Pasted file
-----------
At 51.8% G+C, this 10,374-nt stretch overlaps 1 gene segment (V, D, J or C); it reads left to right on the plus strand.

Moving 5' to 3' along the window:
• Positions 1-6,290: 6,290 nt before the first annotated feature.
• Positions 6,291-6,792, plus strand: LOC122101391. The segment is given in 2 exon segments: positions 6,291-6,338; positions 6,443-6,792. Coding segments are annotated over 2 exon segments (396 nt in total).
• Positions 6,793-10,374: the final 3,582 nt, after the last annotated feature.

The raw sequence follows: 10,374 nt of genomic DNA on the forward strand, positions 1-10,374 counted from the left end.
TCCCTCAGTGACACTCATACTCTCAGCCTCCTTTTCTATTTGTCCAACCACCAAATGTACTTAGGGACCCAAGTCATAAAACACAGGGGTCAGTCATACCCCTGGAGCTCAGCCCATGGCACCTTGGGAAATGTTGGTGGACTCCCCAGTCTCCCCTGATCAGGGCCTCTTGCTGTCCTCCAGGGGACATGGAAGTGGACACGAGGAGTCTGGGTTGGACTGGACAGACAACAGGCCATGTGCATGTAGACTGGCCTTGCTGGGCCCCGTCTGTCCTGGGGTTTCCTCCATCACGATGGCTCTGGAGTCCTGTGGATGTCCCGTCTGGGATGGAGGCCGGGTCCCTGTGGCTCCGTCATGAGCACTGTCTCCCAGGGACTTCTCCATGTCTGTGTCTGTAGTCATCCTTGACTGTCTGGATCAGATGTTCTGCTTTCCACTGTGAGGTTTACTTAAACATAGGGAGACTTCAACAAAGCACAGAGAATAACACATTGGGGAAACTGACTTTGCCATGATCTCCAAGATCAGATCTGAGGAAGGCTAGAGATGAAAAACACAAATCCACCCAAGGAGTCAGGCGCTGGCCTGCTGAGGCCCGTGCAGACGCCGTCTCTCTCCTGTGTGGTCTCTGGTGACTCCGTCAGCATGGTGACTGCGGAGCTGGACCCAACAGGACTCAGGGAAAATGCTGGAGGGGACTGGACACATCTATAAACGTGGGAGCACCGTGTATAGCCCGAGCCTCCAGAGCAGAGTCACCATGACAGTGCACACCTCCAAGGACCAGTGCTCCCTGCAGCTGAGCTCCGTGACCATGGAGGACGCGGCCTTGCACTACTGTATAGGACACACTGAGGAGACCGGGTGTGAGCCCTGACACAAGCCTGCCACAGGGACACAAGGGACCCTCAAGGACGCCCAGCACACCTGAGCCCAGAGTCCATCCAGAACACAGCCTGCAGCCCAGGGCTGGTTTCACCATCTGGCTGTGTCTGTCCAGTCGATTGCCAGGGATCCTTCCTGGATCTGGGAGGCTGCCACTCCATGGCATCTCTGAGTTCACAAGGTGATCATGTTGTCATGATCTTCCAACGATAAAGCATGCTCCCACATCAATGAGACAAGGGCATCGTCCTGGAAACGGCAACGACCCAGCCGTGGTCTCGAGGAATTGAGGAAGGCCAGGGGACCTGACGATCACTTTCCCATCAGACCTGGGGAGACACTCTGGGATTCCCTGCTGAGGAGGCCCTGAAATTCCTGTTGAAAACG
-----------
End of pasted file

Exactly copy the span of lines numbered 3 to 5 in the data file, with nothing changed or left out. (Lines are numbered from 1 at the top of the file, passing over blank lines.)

• Positions 1-6,290: 6,290 nt before the first annotated feature.
• Positions 6,291-6,792, plus strand: LOC122101391. The segment is given in 2 exon segments: positions 6,291-6,338; positions 6,443-6,792. Coding segments are annotated over 2 exon segments (396 nt in total).
• Positions 6,793-10,374: the final 3,582 nt, after the last annotated feature.